What was your inspiration for your insightful, masterly work?
Way back in 1975 I read E.L. Doctorow’s Ragtime. It was the first time I’d encountered a novel that blithely incorporated historical and fictional figures as a means of writing not only about the characters themselves, but about decades, if not centuries, of American history. It was engaging and profound and harrowing and damning and often funny. You could tell Doctorow had done extensive research, but that he’d also had the courage and verve to throw facts to the wind when it suited his story’s purpose. For me, this was incredibly inspiring, and Ragtime has always been a touchstone as I’ve slogged my way through my own books.
Where the suicide note idea came from, I’m not sure. All I know is that for years I walked around glumly telling people that I was working on a book that would never be published because who wants to read a 400-page suicide note. Claire Wachtel, my fabulous editor at Harper, proved me wrong…thank goodness!
Your novel is not only a family story but a meticulously researched work of historical fiction. How did you develop the character of Lenz Alter, the sisters’ great-grandfather?
Lenz and his wife, Iris, are based on the German Jewish chemists Fritz and Clara Haber. Fritz Haber is often called “The Father of Chemical Warfare.” Far less is known about Clara. In fact, in 1999, all I could find out…was that she was one of the first women to earn a PhD in chemistry [and] that she killed herself in 1915 after denouncing chemical warfare as barbaric, and that, as one source said with respect to her place in history, “her life and death were pushed aside.” I was still working on my first novel, though, so I back-burnered the Habers, which turned out to be useful because, as time passed, more information about them was becoming available.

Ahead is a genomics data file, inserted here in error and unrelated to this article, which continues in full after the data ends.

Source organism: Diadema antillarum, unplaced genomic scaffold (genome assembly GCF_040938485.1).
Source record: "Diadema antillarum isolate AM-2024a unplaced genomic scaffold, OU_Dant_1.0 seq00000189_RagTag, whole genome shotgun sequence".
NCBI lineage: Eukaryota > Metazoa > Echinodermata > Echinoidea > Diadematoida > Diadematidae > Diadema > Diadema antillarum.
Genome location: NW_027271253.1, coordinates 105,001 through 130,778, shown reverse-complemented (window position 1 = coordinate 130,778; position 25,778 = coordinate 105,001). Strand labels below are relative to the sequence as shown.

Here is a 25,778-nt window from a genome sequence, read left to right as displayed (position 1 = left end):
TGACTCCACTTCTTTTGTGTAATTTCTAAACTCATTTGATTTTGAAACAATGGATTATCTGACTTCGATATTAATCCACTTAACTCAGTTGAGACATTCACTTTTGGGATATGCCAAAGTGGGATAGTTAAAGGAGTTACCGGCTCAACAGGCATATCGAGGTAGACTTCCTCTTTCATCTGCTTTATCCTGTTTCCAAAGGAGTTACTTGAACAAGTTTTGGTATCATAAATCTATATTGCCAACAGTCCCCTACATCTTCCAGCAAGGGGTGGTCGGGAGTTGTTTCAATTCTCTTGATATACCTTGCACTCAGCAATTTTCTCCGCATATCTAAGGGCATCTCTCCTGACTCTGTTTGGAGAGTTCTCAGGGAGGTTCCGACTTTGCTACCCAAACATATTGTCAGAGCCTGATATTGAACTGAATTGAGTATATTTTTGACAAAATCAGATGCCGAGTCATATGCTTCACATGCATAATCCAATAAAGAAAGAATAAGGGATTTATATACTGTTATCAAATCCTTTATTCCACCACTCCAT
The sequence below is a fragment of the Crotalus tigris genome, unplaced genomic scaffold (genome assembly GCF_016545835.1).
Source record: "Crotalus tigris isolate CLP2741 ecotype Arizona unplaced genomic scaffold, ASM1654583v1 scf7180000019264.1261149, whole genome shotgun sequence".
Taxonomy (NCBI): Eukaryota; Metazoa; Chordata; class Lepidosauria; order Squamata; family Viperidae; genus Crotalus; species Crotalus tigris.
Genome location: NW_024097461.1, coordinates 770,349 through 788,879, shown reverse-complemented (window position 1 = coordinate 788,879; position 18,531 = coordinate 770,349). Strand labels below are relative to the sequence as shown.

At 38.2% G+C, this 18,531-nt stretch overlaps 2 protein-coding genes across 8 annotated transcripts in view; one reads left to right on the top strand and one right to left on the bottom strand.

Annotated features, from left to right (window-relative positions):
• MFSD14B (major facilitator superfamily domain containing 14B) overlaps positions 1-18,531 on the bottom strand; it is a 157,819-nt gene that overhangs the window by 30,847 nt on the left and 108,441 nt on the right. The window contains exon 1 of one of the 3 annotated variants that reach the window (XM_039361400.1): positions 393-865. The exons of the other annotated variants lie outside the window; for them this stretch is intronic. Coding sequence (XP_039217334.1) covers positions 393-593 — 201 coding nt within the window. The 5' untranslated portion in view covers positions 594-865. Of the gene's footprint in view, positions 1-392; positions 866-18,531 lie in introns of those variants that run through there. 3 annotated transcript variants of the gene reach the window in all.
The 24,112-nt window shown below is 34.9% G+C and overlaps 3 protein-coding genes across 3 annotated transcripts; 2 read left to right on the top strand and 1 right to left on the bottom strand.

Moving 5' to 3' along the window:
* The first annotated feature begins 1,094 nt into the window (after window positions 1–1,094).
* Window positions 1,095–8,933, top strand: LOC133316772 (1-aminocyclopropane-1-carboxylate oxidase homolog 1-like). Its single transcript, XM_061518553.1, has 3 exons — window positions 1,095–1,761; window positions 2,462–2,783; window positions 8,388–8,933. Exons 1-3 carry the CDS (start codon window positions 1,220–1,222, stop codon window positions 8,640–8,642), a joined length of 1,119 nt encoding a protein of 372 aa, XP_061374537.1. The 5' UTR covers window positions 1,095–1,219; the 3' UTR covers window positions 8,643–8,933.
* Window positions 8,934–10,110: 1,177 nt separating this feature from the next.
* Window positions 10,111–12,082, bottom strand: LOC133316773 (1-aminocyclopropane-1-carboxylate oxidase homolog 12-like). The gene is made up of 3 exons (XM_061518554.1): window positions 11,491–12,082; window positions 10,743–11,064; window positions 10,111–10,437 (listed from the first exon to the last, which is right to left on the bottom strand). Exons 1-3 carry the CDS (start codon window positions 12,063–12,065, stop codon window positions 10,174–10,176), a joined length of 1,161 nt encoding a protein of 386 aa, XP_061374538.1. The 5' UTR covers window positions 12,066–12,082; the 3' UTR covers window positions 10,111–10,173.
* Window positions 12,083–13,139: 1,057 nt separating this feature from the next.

This new research revealed countless things that wound up in the book, but the biggest was that there’d been a pattern of suicides on Clara’s side of the family….As I [looked] into the deaths of not just Clara, but her son and a granddaughter, I realized their suicides followed not only revelations pertaining to Fritz’s poison gas work but the loss of a loved one. By then I’d realized that my interest in the facts of Fritz and Clara’s lives…had waned, and what I really wanted to look at were questions [of] how we cope with the burdens of history, family, shame, guilt, heartbreak, violence, disease, and all the other losses that life piles on our shoulders. I decided to write about not only Fritz and Clara’s generation but those that followed, and I did this by inventing a fourth generation, three sisters who would serve as my narrators.
What are you working on now?
At this moment I think I’m writing a novel that will take place in America, will span the post–World War II 1940s to the early 1970s of Vietnam and the women’s liberation movement and will fictionalize a series of real murders that I find fascinating from a number of perspectives, both political and personal. But I’m only beginning, so don’t hold me to it. —Andrea Tarr, Corona P.L., CA